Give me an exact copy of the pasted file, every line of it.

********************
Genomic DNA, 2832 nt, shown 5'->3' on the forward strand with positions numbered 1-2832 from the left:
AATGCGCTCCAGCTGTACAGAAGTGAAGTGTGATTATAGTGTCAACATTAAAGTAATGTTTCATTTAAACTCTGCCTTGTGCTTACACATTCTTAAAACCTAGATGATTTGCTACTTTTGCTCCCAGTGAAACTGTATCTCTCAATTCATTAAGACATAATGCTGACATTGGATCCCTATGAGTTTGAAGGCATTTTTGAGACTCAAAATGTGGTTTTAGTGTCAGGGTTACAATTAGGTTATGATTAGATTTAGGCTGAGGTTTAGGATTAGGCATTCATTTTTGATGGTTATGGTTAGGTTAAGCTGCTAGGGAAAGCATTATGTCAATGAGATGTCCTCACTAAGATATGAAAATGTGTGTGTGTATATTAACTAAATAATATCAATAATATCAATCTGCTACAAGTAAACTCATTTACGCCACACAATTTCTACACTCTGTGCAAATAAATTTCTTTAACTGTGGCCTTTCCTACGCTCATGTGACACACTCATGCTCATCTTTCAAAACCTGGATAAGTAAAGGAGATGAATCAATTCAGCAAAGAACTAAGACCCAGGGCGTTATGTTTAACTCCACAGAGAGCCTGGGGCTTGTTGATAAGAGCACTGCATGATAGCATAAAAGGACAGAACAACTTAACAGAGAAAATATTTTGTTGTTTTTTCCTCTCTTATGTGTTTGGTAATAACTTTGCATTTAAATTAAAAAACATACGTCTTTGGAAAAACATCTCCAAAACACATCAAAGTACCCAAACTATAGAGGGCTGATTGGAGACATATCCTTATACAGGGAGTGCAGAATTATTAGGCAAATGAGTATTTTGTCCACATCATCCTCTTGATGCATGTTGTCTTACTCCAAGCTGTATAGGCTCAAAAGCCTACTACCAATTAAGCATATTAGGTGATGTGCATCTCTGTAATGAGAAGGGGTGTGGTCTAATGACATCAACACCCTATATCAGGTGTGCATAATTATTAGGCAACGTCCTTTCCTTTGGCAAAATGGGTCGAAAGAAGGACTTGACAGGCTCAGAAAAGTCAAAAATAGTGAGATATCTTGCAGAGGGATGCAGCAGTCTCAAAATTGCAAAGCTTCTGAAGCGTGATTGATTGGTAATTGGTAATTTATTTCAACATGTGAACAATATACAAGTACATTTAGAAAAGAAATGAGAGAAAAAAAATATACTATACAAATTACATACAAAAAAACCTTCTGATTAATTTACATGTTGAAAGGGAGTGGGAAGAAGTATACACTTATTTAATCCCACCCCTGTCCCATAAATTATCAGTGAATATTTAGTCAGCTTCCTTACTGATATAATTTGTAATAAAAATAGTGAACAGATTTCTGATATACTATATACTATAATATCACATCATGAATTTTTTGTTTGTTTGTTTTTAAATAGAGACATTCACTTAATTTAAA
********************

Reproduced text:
Genomic DNA, 2832 nt, shown 5'->3' on the forward strand with positions numbered 1-2832 from the left:
AATGCGCTCCAGCTGTACAGAAGTGAAGTGTGATTATAGTGTCAACATTAAAGTAATGTTTCATTTAAACTCTGCCTTGTGCTTACACATTCTTAAAACCTAGATGATTTGCTACTTTTGCTCCCAGTGAAACTGTATCTCTCAATTCATTAAGACATAATGCTGACATTGGATCCCTATGAGTTTGAAGGCATTTTTGAGACTCAAAATGTGGTTTTAGTGTCAGGGTTACAATTAGGTTATGATTAGATTTAGGCTGAGGTTTAGGATTAGGCATTCATTTTTGATGGTTATGGTTAGGTTAAGCTGCTAGGGAAAGCATTATGTCAATGAGATGTCCTCACTAAGATATGAAAATGTGTGTGTGTATATTAACTAAATAATATCAATAATATCAATCTGCTACAAGTAAACTCATTTACGCCACACAATTTCTACACTCTGTGCAAATAAATTTCTTTAACTGTGGCCTTTCCTACGCTCATGTGACACACTCATGCTCATCTTTCAAAACCTGGATAAGTAAAGGAGATGAATCAATTCAGCAAAGAACTAAGACCCAGGGCGTTATGTTTAACTCCACAGAGAGCCTGGGGCTTGTTGATAAGAGCACTGCATGATAGCATAAAAGGACAGAACAACTTAACAGAGAAAATATTTTGTTGTTTTTTCCTCTCTTATGTGTTTGGTAATAACTTTGCATTTAAATTAAAAAACATACGTCTTTGGAAAAACATCTCCAAAACACATCAAAGTACCCAAACTATAGAGGGCTGATTGGAGACATATCCTTATACAGGGAGTGCAGAATTATTAGGCAAATGAGTATTTTGTCCACATCATCCTCTTGATGCATGTTGTCTTACTCCAAGCTGTATAGGCTCAAAAGCCTACTACCAATTAAGCATATTAGGTGATGTGCATCTCTGTAATGAGAAGGGGTGTGGTCTAATGACATCAACACCCTATATCAGGTGTGCATAATTATTAGGCAACGTCCTTTCCTTTGGCAAAATGGGTCGAAAGAAGGACTTGACAGGCTCAGAAAAGTCAAAAATAGTGAGATATCTTGCAGAGGGATGCAGCAGTCTCAAAATTGCAAAGCTTCTGAAGCGTGATTGATTGGTAATTGGTAATTTATTTCAACATGTGAACAATATACAAGTACATTTAGAAAAGAAATGAGAGAAAAAAAATATACTATACAAATTACATACAAAAAAACCTTCTGATTAATTTACATGTTGAAAGGGAGTGGGAAGAAGTATACACTTATTTAATCCCACCCCTGTCCCATAAATTATCAGTGAATATTTAGTCAGCTTCCTTACTGATATAATTTGTAATAAAAATAGTGAACAGATTTCTGATATACTATATACTATAATATCACATCATGAATTTTTTGTTTGTTTGTTTTTAAATAGAGACATTCACTTAATTTAAA